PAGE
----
It should have been a summer music festival. It ended up feeling more like a fall music festival. But that was all right. We know how to roll here in Buffalo.
The Hamburg Music Festival was established in 2009 and has spent the time since attempting to grow into a major regional attraction, a given, a must-do for every music-lover in the region. As Saturday’s happening made plain, the festival is well on its way. Despite the inclement weather – 50 degrees, as I all-too-duly noted in my regular garb of a leather jacket and T-shirt, proof of my recurring inability to plan ahead – a healthy crowd showed up to Hamburg’s Memorial Park for the main stage events throughout the day.
The whole shindig kicked off at 2 p.m., and by 7 p.m., downtown was packed. A host of area bars participated in the festival, hosting bands throughout the day and into the evening, and a shuttle transported concertgoers between the Memorial Park main stage and the ancillary downtown bars throughout the day.
The cold weather didn’t seem to matter much to the hundreds who gathered at Memorial Park to hear a wide variety of Buffalo-based talent, in a stream of music that included forays into southern rock, post-fusion jazz, singer-songwriter fare, jam-band freak-outs and blues.
Early on, 2 Left Boots gave the crowd a blend of classic rock and southern fare, blurring the lines between the rock and country idioms to apparently winning ends. Gruvology reminded us all that Buffalo is indeed a jazz city, and that its surrounding environs also are open to the idea of broad harmonic content giving way to virtuosic improvisation. Guitarist Bernard Kunz and keyboardist Walter Kemp led Gruvology through a stellar set of uber-hip charts that married funk to straight-ahead jazz. The crowd dug it, as they should have.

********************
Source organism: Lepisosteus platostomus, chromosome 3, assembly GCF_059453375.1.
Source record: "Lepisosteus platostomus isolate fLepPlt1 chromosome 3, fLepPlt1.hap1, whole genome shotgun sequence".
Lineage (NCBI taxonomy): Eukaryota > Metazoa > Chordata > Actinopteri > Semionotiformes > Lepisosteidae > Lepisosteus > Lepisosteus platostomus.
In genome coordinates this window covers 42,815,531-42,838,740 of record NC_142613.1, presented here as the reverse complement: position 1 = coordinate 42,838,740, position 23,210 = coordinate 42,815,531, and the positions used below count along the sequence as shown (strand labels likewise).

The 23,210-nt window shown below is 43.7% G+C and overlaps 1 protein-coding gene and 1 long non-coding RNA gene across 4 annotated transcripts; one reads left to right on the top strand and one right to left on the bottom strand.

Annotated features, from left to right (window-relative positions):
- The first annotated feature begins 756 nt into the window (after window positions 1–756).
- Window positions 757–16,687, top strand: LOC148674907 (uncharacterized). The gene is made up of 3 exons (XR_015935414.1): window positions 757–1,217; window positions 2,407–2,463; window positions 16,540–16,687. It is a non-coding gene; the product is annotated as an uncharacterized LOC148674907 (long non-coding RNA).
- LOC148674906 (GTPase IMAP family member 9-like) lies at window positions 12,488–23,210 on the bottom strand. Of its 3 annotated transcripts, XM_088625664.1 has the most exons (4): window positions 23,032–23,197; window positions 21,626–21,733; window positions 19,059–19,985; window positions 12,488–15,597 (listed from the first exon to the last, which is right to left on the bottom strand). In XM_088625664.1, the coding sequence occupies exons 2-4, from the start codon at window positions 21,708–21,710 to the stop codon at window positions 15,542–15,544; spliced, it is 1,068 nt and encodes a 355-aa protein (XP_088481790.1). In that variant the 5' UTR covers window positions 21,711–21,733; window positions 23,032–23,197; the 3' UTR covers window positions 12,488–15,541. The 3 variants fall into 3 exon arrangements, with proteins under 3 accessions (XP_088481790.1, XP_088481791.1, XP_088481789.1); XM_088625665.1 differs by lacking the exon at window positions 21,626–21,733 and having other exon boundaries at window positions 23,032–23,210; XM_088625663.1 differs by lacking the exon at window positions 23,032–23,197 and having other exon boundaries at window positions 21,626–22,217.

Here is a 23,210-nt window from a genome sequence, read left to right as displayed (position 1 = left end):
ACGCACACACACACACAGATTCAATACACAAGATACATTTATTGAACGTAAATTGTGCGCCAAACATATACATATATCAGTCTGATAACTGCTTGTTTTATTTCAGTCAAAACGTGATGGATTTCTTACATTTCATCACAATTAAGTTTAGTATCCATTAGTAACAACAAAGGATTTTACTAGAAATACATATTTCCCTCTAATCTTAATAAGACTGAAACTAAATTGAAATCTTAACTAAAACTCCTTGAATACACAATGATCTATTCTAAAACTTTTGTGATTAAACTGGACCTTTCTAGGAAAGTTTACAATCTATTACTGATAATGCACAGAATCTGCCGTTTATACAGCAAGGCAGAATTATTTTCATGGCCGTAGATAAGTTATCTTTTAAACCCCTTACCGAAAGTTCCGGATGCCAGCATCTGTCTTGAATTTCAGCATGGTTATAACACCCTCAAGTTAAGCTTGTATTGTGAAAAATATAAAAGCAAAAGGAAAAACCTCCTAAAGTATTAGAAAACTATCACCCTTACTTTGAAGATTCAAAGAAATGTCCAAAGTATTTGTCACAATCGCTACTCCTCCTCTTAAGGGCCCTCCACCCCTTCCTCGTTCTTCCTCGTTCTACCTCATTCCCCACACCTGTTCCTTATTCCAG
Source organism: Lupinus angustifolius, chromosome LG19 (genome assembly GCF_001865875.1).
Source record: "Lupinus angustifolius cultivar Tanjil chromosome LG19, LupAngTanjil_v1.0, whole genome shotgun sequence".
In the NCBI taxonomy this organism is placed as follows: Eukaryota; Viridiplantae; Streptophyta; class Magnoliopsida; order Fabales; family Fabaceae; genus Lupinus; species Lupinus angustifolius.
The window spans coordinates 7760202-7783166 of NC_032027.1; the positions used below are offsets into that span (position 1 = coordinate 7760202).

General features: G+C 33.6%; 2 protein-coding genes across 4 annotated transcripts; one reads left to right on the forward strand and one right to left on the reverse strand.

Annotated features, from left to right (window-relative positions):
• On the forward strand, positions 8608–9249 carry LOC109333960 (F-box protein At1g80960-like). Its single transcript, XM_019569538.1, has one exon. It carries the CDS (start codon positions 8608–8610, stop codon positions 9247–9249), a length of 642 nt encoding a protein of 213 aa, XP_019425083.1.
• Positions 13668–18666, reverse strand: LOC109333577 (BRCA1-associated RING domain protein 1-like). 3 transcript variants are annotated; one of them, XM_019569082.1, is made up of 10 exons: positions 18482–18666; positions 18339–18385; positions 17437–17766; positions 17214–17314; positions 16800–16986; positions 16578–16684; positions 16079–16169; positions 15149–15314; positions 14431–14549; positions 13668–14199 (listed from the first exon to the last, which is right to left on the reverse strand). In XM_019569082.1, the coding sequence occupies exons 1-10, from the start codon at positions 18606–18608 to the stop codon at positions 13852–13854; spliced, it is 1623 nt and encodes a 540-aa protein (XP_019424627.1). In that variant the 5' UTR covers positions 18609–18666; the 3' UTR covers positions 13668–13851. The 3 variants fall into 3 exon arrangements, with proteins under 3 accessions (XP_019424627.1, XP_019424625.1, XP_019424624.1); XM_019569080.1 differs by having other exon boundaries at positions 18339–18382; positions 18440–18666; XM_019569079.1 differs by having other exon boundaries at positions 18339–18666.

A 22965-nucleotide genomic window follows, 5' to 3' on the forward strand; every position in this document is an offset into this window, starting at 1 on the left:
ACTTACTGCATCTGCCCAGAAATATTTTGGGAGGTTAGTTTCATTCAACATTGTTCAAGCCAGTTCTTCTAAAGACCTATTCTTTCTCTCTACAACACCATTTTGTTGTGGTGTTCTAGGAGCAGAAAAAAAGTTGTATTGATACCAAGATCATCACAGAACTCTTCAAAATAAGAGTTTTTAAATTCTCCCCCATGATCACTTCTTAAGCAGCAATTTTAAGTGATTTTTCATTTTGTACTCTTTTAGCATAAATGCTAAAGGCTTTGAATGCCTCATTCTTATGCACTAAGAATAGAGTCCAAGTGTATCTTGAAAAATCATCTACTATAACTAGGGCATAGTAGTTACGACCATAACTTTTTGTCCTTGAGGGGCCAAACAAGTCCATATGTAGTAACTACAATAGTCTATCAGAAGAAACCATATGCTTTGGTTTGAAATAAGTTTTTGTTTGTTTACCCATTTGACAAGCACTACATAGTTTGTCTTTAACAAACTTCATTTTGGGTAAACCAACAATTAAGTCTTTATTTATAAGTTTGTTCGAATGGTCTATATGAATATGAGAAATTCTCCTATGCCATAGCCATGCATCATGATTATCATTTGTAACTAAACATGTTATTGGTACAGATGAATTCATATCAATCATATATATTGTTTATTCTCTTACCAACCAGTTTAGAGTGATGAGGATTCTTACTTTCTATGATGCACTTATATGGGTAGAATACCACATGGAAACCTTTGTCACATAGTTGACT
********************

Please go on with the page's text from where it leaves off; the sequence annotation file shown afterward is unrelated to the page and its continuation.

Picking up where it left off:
Grace Stumberg and her killer band brought down the house with a set that displayed a startling maturity, as these young musicians rather effortlessly married Stumberg’s lovely songs to deep blues and funk grooves. By this point, the weather had ceased to be an issue. The music had become a source of heat, and everyone zipped up their leather jackets and got on with it.
Downtown, the participating clubs welcomed a steady stream of visitors, and by 8 p.m., Main Street was jammed with festivalgoers. As if the Hamburg Music Festival had willed itself into becoming our own little version of the Austin, Texas, annual to-do known as South by Southwest, music lovers crammed the streets and flooded the bars, all in support of local musicians.
I don’t know about you, but I plan to be back next year.